There are no ports you need to open, whether to be an attendee or a presenter. It all works over port 80 or 443 (if you really preferred). As a presenter, you'll just install one little additional Flash plugin when you are first marked to be a presenter (before we start the meeting).

Then you'll just share your screen with us. Whatever you show, we'll see. You don't need to upload anything, or offer a preso in some particular format.

If you have two monitors, that's great (but not needed). You could move the Connect window off to the second monitor, which makes it easier to keep an eye on the chat pod, as well as to confirm that we see what you want us to see. It works fine if you have only one monitor, too.

As for your voice, we don't use the phone (for now, as it's not offered in the version of Connect we use.) Instead, both speakers and attendees participate via VOIP. You just need a mic and speakers. A USB headset works best, but even an older analog one can work. While the mic and speakers in your laptop will work, it would be better if you use earphones or a headset to prevent echo from your computer mic picking up your speakers.

I just don't have time to build/update slides for a talk

Some speakers fear they don't have time to prepare a new talk. Well, I've already explained that old talks are ok, too. In that case, you just show up and give the talk you've given.

But if you are thinking of a new topic, just note that you don't really have to come up with a bunch of slides. Presenting online can be different in that respect. Let me explain.

Why presenting online is different, in a good way

You'll find that with an online talk, you can get away with putting a lot less detail into your slides. In a live talk, you may do that as much to help prompt you for what to cover. Sure, presentation software has notes features, but you may fear being tied down to the laptop in a live event, or if you printed the notes you may feel uncomfortable holding them while you talk.

But with an online talk, you can print those notes out for yourself (in large print) to have sitting next to you at your desk (or viewed on a second monitor). You can see them, but the viewers don't need to. (You can give them a notes file after the talk if you want to, to give them those details, and URLs, etc.)

Even in a live talk, with the extra bullets, have you noticed they don't help you as much when it's time to switch away from the slides to a demo? In an online setup, that won't be a problem. You can just as easily view your notes easily whether showing slides or doing a demo.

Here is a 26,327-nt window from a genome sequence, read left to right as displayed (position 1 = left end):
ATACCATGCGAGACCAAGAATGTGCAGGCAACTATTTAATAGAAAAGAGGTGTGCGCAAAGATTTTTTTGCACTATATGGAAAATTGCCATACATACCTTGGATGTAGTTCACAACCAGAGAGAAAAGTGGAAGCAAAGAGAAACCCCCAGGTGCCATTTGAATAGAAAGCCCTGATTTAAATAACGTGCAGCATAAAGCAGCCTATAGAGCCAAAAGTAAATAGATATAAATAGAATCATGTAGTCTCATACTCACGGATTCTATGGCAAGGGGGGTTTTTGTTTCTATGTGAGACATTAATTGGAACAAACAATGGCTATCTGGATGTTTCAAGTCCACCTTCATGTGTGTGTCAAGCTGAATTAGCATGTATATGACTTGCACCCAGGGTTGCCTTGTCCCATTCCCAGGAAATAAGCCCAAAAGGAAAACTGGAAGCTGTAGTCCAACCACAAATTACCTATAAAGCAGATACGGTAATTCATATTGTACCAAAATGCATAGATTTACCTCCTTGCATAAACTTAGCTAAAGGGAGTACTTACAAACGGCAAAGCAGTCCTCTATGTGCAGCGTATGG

These things make doing an online talk a lot easier.

You could even just make a whole talk out of simply walking through a live demo. No one would care if you had "slides". More and more people are going away from them.

How can I support the group?

Hey, we could always use your support, whether as a speaker or just in helping "spread the word" on the group. :-)

If you're a blogger or belong to a mailing list and want to promote the Meetup as a place for prospective presenters to consider, we'd be grateful. Feel free to point them to this blog entry that you're now reading.

You can point potential members to the CFMeetup site (coldfusionmeetup.com). Again, it's free to join the group. And let them know they can find the recordings at recordings.coldfusionmeetup.com.

Feel free to use this nifty Flash badge that also always lets folks know when the next meeting will happen:

Here's the code for that:

<div style="text-align: center; width: 214px; font-family: tahoma, verdana, sans serif; font-size: 12px;"><embed src="http://www.meetup.com/swf/membership_badge.swf?chapterid=36740" width="214" height="142" type="application/x-shockwave-flash" pluginspage="http://www.macromedia.com/go/getflashplayer" /></embed><br /><a href="http://coldfusion.meetup.com/17/?track=i3/mu_xomz4qgrkm">Click here to check out<br/>The Online ColdFusion Meetup Group!</a></div>

I meant, "how can I support the group monetarily?"

Ah, well how nice of you! :-) Seriously, though, we're not setup to take in donations for now (nor are we setup as a non-profit).

I will say I pay a monthly fee for the meetup.com site, which is a commercial third-party site otherwise used by groups that meet in real life, and it helps them organize and promote such meetings. Our URL really just redirects to a specific section of their site, devoted to our group. (I'm torn about whether to switch to the Adobe Groups site.)

Beyond that, running a weekly user group is itself a significant time commitment (getting speakers, organizing and announcing each meeting, managing and posting the recordings, and so on). Still, running the CF Meetup is really a gift to the community, and just another part of the many wonderful ways that we all learn from each other in this great CF community.

But if you're interested, I'll point out that I do have an Amazon wish list.

But thank you!

But really, thanks for your support whether you're a speaker or an attendee, or if you do anything to help promote the group. It sounds trite, but as with all CFUGs it really is your group. You can help make it what you want it to be, and by promoting it to others, you make it all the more compelling a place to "watch and be watched".

I welcome your feedback and comments, and I hope to "see" you at an upcoming meetup.